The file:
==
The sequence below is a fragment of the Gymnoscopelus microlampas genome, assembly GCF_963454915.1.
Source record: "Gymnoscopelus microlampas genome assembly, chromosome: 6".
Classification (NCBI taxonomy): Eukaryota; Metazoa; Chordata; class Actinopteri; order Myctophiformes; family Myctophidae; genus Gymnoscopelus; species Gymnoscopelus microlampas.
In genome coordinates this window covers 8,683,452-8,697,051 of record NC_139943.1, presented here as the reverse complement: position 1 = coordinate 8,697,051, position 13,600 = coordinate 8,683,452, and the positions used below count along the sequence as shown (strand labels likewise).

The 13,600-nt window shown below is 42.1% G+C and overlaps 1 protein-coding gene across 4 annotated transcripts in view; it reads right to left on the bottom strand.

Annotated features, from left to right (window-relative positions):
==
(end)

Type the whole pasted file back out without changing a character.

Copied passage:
The sequence below is a fragment of the Gymnoscopelus microlampas genome, assembly GCF_963454915.1.
Source record: "Gymnoscopelus microlampas genome assembly, chromosome: 6".
Classification (NCBI taxonomy): Eukaryota; Metazoa; Chordata; class Actinopteri; order Myctophiformes; family Myctophidae; genus Gymnoscopelus; species Gymnoscopelus microlampas.
In genome coordinates this window covers 8,683,452-8,697,051 of record NC_139943.1, presented here as the reverse complement: position 1 = coordinate 8,697,051, position 13,600 = coordinate 8,683,452, and the positions used below count along the sequence as shown (strand labels likewise).

The 13,600-nt window shown below is 42.1% G+C and overlaps 1 protein-coding gene across 4 annotated transcripts in view; it reads right to left on the bottom strand.

Annotated features, from left to right (window-relative positions):